Skip to main content

Thank you for visiting nature.com. You are using a browser version with limited support for CSS. To obtain the best experience, we recommend you use a more up to date browser (or turn off compatibility mode in Internet Explorer). In the meantime, to ensure continued support, we are displaying the site without styles and JavaScript.

Tn554—a site-specific represser-controlled transposon in Staphylococcus aureus

Abstract

PREVIOUS studies have defined a specific element in Staphylococcus aureus containing determinants of inducible erythromycin resistance and spectinomycin resistance. This element has many plasmid-like properties1,2 but is not associated with detectable extra-chromosomal DNA2. The resistances are similar in mechanism to those ordinarily associated with plasmids3,4 (J. Davies, personal communication); the element can be transferred by transduction2 or transformation to a rec recipient with the same efficiency as to a rec+, and the two determinants show essentially 100% linkage in genetic transfer. Consequently, this linkage group has previously been referred to as a ‘pseudoplasmid’ (ref. 2). On the basis of the results presented here, we suggest that this pseudoplasmid is actually the prototype of a new class of transposon, which functions by means of a highly efficient, represser-controlled, site-specific integration–excision mechanism. This transposon, designated Tn554 (EmSp), can be most easily envisaged as a prophage-like element that lacks replicative autonomy and other vegetative phage functions.

Your institute does not have access to this article

Relevant articles

Open Access articles citing this article.

Access options

Buy article

Get time limited or full article access on ReadCube.

$32.00

All prices are NET prices.

References

  1. Novick, R., Wyman, L., Bouanchaud, D. & Murphy, E. in Microbiology-1974 (ed. Schlessinger, D.) 115–129 (American Society for Microbiology, Washington, D.C., 1975).

    Google Scholar 

  2. Wyman, L., Goering, R. V. & Novick, R. P. Genetics 76, 681–702 (1974).

    CAS  PubMed  PubMed Central  Google Scholar 

  3. Lai, C. J. & Weisblum, B. Proc. natn. Acad. Sci. U.S.A. 68, 856–860 (1971).

    ADS  CAS  Article  Google Scholar 

  4. Weisblum, B., Siddhikol, C., Lai, C. J. & Demohn, V. J. Bact. 106, 835–847 (1971).

    CAS  PubMed  Google Scholar 

  5. Novick, R. P. J. gen. Microbiol. 33, 121–136 (1963).

    CAS  Article  Google Scholar 

  6. Pattee, P. A. & Neveln, D. S. J. Bact. 124, 201–211 (1975).

    CAS  PubMed  Google Scholar 

  7. Novick, R. P. et al. Plasmid 2, 109–129 (1979).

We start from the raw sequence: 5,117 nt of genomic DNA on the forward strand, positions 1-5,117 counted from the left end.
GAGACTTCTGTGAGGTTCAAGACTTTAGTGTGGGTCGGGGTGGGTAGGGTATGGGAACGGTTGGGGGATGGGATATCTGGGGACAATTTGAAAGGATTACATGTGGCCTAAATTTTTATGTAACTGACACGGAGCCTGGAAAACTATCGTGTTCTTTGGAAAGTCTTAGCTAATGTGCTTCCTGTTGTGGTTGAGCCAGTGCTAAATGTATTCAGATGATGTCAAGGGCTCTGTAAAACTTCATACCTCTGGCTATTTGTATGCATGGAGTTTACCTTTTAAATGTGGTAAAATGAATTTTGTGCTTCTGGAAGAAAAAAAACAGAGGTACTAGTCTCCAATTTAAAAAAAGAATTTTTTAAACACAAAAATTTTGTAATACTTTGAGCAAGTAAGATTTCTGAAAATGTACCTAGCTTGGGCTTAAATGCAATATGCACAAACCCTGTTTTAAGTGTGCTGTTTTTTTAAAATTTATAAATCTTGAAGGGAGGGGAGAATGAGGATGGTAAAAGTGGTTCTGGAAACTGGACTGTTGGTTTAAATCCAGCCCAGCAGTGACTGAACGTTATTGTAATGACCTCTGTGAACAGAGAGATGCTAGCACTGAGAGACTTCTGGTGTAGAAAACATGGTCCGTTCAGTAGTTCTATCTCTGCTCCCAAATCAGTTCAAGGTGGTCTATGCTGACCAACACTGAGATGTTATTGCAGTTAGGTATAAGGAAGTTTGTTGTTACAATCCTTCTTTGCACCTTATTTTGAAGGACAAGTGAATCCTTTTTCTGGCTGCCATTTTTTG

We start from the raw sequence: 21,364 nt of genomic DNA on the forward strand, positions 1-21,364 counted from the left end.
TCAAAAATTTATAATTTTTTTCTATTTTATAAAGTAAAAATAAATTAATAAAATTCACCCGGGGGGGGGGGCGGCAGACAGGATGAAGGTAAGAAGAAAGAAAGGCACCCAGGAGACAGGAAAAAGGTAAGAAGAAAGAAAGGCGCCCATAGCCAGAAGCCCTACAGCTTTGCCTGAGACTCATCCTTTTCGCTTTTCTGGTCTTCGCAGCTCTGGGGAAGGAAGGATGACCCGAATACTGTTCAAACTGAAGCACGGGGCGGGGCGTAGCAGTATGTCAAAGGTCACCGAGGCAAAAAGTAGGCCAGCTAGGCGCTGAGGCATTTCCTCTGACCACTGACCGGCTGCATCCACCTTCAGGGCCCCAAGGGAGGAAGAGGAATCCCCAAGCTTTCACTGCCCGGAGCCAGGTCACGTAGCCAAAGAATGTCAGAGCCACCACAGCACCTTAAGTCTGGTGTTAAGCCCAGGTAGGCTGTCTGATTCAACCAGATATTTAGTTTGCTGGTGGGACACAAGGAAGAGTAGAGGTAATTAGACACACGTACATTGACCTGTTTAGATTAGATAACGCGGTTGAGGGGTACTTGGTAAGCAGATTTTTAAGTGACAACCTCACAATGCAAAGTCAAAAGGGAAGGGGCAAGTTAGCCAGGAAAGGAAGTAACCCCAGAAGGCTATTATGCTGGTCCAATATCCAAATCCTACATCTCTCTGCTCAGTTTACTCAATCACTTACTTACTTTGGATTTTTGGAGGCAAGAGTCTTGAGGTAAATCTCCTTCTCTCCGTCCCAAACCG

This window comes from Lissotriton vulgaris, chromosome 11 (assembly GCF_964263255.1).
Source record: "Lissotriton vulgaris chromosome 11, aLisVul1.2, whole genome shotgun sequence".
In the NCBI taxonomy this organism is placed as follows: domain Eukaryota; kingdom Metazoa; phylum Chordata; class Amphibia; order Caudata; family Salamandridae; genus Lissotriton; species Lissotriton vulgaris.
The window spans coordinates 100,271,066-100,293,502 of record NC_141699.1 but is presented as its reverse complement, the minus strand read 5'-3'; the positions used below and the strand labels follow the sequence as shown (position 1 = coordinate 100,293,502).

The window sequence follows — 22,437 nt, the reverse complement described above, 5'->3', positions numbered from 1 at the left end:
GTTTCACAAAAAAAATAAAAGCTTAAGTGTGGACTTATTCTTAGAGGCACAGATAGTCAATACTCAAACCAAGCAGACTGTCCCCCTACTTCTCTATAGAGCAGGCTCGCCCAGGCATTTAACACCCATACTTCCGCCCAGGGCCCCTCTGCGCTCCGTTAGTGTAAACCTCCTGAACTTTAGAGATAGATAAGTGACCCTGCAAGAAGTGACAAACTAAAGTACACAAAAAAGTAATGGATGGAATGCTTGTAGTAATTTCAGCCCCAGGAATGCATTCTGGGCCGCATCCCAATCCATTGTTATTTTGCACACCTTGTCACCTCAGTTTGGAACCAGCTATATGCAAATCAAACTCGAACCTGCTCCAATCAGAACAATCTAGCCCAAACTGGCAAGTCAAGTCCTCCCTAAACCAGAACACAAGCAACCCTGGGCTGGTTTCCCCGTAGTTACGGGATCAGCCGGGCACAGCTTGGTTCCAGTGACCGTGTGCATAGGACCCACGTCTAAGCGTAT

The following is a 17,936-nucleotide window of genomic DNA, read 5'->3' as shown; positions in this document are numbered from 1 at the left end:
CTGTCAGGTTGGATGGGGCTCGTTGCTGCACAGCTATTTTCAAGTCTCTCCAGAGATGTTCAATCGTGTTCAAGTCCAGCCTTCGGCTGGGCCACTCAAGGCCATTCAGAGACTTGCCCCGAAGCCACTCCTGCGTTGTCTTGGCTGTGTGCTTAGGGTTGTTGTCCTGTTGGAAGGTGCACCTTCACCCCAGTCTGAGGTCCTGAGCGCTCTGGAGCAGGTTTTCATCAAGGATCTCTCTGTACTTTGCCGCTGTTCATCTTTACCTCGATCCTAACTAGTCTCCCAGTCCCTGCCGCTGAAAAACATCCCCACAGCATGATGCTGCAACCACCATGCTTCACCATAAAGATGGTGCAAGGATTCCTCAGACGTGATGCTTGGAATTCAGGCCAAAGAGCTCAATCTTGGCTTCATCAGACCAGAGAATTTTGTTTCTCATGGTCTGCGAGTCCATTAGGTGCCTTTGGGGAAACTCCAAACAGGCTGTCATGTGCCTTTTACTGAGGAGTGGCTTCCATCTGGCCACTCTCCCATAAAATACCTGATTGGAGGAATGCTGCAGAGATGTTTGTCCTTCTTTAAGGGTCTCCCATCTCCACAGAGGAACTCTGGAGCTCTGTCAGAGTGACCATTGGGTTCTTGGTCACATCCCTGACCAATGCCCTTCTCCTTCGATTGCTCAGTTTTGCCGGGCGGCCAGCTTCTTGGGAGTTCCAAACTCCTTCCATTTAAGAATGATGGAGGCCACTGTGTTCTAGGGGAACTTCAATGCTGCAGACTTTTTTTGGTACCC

CAS  Article  Google Scholar 

  8. Pattee, P. A., Thompson, N. E., Haubrich, D. & Novick, R. P. Plasmid 1, 38–51 (1977).

    CAS  Article  Google Scholar 

  9. Pattee, P. A. et al. Abstr. 78th A. Mtng Am. Soc. Microbiol. (1978).

  10. Kleckner, N. Cell 11, 11–23 (1977).

    CAS  Article  Google Scholar 

  11. Pattee, P. A., Kloos, W. E., Bodensteiner, J. B. & Zara, A. J. Virol. 2, 652–654 (1968).

    CAS  PubMed  PubMed Central  Google Scholar 

  12. Campbell, A. M. Adv. Genet. 11, 101–145 (1962).

    Article  Google Scholar 

  13. Novick, R. P. Molec. gen. Genet. 135, 131–147 (1974).

    CAS  Article  Google Scholar 

  14. MacHattie, L. A. & Jackowski, J. B. in DNA Insertion Elements, Plasmids, and Epitomes (eds Bukhari, A. I., Shapiro, J. A. & Adhya, S. L.) 219–228 (Cold Spring Harbor Laboratory, New York, 1977).

    Google Scholar 

Download references

Author information

Authors and Affiliations

Authors

Rights and permissions

Reprints and Permissions

About this article

Cite this article

PHILLIPS, S., NOVICK, R. Tn554—a site-specific represser-controlled transposon in Staphylococcus aureus. Nature 278, 476–478 (1979). https://doi.org/10.1038/278476a0

Download citation

  • Received:

  • Accepted:

  • Issue Date:

  • DOI: https://doi.org/10.1038/278476a0

Further reading

Comments

By submitting a comment you agree to abide by our Terms and Community Guidelines. If you find something abusive or that does not comply with our terms or guidelines please flag it as inappropriate.

Search

Quick links

Nature Briefing

Sign up for the Nature Briefing newsletter — what matters in science, free to your inbox daily.

Get the most important science stories of the day, free in your inbox. Sign up for Nature Briefing